Rush: The Band
This Canadian-born band is now what it probably always should have been: a 3-man band, strong on guitar, and even stronger in complexity of musical composition. Geddy Lee is their lead vocalist, also taking on bass guitar and keyboard. Alex Lifeson plays guitar and sings backup vocals. Neil Peart plays percussion and also contributes to backup singing.
Rush has borrowed heavily from the realms of sci-fi, fantasy, and even philosophy during its 4-decade history, laying claim to spot #86 on the RIAA list of certified record sales, with 25 million of their albums or "units" being sold in the US alone. Total sales around the globe likely hover around the 40-million mark. They've achieved 24 gold albums, 14 platinum albums, and 3 multi-platinum albums -- feats that are as much a tribute to their constant, persistent production values, as much as to their popularity and musical appeal.
Rush: The Members
Separately, each of their members are highly acclaimed for their individual musical talents, and their work together as Rush is often noted for its exceptional production quality, a byproduct of that tremendous talent and work ethic. Though several other members have come and gone over the years (John Rutsey on drums and vocals; Jeff Jones on bass and vocals; Lindy Young on keyboards, guitar, drums, harmonica, and vocals; Joe Perna on bass; Mitchel Bossi on guitar and vocals; and Gerry Fielding on drums), here is the heart and soul of today's incarnation of Rush.
Vocalist and frontman Geddy Lee has a voice that often strikes immediate and definite opinions in the listener. Some describe it as "screeching" while others prefer "wailing". Either way, Lee's voice is on the higher end of the scales (though it has deepened over time). What has never been the subject of critical scorn is his guitar playing abilities. His technique is nothing short of extraordinary, and his playing has inspired many other iconic guitar players of this age -- Iron Maiden's Steve Harris and Metallica's Cliff Burton, just to name a couple. But perhaps even more impressive is his ability to play multiple instruments at the same time. He does this frequently during live performances, refusing to have other musicians step in for what he's laid down on the album. He often sings, plays bass guitar, operates keyboards, and utilizes foot petals -- all simultaneously.
Lead guitarist Alex Lifeson is also highly acclaimed for his technical abilities, most specifically, his unique riffs, use of electronic effects, unusual chord structures, and amazing array of equipment. Borrowing from greats like Jimi Hendrix, Eric Clapton, and Jeff Beck, Lifeson's playing sometimes displays inspiration from both classical music and Spanish tunes. These unique touches made Rush's sound stand out significantly during the 70's. During the 80's, Rush's music leaned more heavily on Lee's keyboards, but by the 90's, his unique style was back front and center.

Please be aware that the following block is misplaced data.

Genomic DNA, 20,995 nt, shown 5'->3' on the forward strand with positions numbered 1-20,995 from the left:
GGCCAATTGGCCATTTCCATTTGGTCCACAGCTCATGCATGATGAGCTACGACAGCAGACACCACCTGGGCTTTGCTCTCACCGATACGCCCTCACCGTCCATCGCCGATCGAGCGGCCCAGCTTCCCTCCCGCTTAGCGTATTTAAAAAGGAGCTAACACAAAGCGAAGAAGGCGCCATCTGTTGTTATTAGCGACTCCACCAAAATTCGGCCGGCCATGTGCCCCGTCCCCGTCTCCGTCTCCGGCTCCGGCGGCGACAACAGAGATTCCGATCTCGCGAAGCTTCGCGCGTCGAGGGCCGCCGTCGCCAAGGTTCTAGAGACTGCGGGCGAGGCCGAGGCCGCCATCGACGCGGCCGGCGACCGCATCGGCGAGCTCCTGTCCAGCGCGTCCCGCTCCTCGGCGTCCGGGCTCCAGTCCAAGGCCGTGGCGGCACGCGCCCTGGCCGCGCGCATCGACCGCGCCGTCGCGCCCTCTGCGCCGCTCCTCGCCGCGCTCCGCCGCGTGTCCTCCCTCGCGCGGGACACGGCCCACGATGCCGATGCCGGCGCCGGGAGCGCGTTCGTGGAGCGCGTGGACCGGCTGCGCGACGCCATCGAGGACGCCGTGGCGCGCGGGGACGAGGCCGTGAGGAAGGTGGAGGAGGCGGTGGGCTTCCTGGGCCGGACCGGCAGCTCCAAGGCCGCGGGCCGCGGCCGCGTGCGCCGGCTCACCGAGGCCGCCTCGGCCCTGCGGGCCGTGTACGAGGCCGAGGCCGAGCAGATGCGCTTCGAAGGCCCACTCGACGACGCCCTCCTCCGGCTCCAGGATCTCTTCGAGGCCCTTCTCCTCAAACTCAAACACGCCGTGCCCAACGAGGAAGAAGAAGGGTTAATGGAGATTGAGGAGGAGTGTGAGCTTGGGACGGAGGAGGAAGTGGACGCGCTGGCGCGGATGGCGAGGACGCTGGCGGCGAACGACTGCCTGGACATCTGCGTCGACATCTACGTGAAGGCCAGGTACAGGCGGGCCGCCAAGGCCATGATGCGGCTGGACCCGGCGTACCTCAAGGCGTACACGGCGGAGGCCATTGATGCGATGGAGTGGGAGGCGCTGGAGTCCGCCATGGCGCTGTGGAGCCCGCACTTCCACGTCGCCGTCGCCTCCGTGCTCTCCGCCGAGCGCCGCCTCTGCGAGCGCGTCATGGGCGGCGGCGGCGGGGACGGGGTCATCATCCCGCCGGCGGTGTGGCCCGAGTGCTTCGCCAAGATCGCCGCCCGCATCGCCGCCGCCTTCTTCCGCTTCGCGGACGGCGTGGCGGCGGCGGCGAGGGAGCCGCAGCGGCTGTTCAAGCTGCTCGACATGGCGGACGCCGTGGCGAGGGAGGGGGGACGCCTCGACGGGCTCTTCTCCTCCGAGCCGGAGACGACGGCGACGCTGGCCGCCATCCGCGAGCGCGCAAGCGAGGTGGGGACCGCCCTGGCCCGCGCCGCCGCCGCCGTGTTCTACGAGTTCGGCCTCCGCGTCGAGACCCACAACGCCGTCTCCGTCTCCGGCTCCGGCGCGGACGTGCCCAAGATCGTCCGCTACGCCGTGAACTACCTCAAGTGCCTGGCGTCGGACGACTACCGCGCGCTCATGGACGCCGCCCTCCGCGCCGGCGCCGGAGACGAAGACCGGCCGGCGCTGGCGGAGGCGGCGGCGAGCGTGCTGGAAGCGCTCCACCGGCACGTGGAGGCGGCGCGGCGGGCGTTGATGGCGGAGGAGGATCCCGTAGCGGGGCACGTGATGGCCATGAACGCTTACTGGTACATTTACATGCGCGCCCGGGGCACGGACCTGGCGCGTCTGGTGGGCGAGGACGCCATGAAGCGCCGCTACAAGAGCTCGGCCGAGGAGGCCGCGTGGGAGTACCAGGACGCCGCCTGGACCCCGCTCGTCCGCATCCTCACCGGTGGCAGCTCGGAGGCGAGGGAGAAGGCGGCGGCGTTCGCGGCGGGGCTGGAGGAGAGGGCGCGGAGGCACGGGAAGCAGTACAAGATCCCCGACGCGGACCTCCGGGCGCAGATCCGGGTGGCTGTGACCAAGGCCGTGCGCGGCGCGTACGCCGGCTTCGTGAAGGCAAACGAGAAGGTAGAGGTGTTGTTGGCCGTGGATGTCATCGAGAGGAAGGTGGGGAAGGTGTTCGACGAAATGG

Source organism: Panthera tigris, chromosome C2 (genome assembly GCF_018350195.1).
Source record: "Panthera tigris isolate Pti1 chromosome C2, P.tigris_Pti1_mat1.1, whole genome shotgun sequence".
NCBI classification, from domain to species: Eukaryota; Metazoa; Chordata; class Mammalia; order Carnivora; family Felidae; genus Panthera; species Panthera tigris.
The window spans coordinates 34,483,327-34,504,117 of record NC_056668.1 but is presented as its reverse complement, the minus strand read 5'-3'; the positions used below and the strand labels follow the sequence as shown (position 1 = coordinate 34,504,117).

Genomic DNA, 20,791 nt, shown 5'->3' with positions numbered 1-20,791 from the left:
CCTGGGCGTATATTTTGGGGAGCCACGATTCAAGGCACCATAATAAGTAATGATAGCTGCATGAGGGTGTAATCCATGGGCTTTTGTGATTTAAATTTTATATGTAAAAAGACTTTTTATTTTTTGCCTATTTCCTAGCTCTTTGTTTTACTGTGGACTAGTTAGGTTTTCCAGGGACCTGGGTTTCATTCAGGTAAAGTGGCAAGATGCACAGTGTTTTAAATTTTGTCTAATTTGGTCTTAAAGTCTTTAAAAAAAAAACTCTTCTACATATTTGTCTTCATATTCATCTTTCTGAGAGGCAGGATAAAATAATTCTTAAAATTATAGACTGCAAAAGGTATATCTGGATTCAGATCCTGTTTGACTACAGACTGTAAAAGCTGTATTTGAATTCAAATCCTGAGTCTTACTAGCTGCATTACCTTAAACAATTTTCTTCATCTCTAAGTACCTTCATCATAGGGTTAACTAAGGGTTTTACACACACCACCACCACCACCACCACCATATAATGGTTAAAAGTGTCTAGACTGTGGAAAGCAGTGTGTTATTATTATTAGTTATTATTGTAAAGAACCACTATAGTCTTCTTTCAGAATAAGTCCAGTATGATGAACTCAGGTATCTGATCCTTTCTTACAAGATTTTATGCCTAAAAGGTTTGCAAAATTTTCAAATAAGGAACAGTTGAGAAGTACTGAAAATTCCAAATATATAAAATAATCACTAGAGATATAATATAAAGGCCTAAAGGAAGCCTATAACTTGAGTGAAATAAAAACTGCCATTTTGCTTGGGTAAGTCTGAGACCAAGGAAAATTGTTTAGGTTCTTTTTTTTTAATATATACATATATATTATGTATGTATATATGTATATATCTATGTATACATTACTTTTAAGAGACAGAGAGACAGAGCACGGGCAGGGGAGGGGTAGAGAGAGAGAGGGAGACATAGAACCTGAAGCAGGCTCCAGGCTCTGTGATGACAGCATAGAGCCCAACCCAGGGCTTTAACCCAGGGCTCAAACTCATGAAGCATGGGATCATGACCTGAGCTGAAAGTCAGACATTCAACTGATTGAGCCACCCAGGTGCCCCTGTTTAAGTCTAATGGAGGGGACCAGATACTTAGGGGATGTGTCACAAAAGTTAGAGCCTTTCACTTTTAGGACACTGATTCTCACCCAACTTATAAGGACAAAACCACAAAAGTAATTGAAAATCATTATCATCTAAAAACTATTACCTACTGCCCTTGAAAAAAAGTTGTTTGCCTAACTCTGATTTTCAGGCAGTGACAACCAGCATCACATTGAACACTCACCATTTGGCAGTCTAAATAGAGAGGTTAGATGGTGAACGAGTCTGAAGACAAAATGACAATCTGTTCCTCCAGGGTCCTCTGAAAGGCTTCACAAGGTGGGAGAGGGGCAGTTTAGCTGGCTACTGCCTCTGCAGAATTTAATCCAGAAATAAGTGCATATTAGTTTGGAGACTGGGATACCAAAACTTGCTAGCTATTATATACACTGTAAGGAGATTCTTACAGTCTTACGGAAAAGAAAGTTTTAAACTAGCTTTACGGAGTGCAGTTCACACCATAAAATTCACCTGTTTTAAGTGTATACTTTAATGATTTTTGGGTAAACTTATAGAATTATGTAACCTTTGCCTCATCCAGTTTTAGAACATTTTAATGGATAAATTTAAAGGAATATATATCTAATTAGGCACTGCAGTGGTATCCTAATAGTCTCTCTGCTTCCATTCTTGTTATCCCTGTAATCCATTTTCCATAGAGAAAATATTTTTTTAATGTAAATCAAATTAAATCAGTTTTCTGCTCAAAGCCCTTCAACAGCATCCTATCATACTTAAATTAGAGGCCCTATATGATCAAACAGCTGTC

Percussionist Neil Peart is widely acclaimed as one of the best drummers around. He was one of the first to begin drum solos during live concerts (Keith Moon was actually the very first), and Peart learned a lot from the legendary drummers of the 60's and 70's, especially John Bonham, Ginger Baker, and Carmine Appice. He also was one of the first to incorporate non-drum instruments into his percussion performances, including glockenspiels, tubular bells, and unusual drum set configurations. Peart often came onstage to drum sets with more than 50 percussion instruments assembled. During the 90's, Peart spent some time working with drum coach Freddie Gruber, and somewhat refined his style. Nevertheless, the raw talent and tremendous attention to technical detail remains -- still defining his musical contributions. Another thing that makes Peart so different from most band drummers is that he writes the lion's share of Rush's lyrics. His writing style is often described as eclectic, covering topics rarely seen outside of literature. Sometimes deeply thoughtful, other times persuasive, and even preachy, he delves into subjects like science fiction, fantasy, and humanitarian issues. Allmusic named Peart "one of rock's most accomplished lyricists," for his innovative writing style. This doesn't always garner Peart acclaim, however. He was named among the "40 Worst Lyricists in Rock" by Blender magazine.
Though eligible as early as 1998, Rush did not receive their induction into the Rock and Roll Hall of Fame until 2012. Some say it was a deliberate snub; others point to what has often seemed like an overall trend by the Hall of Fame to exclude bands and performers of progressive rock. They have also received a star on the Hollywood Walk of Fame, in 2010, along with numerous other awards, both for the band and for Rush's individual members.
Rush announced plans to cease large-scale touring at the end of 2015, much to the fans' chagrin. However, the band remains intact and there is still hope for some future production. The last public offering came in the form of their latest documentary, Time Stand Still.